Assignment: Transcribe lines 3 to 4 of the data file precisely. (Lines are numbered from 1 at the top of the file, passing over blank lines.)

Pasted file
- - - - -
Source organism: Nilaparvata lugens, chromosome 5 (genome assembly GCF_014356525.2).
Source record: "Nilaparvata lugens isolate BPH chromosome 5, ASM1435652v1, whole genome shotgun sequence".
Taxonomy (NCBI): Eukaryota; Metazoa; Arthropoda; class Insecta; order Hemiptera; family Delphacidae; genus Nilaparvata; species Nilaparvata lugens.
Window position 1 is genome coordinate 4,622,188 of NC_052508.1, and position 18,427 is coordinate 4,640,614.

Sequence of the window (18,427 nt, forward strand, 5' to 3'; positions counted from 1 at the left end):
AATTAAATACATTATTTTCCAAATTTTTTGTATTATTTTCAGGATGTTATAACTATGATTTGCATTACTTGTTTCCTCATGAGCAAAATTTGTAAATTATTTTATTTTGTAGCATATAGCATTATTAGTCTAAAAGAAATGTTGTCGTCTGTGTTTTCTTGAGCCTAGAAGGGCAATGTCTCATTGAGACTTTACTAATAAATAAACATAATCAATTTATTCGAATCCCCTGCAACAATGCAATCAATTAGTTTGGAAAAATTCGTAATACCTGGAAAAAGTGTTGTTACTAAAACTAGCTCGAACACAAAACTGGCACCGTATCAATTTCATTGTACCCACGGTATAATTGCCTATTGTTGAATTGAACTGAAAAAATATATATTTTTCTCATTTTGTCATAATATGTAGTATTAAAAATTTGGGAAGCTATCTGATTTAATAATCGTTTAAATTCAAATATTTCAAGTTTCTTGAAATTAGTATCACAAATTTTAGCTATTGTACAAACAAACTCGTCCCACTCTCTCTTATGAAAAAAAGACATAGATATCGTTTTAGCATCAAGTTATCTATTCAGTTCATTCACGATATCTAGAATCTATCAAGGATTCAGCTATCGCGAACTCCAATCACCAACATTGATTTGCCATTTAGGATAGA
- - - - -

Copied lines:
Taxonomy (NCBI): Eukaryota; Metazoa; Arthropoda; class Insecta; order Hemiptera; family Delphacidae; genus Nilaparvata; species Nilaparvata lugens.
Window position 1 is genome coordinate 4,622,188 of NC_052508.1, and position 18,427 is coordinate 4,640,614.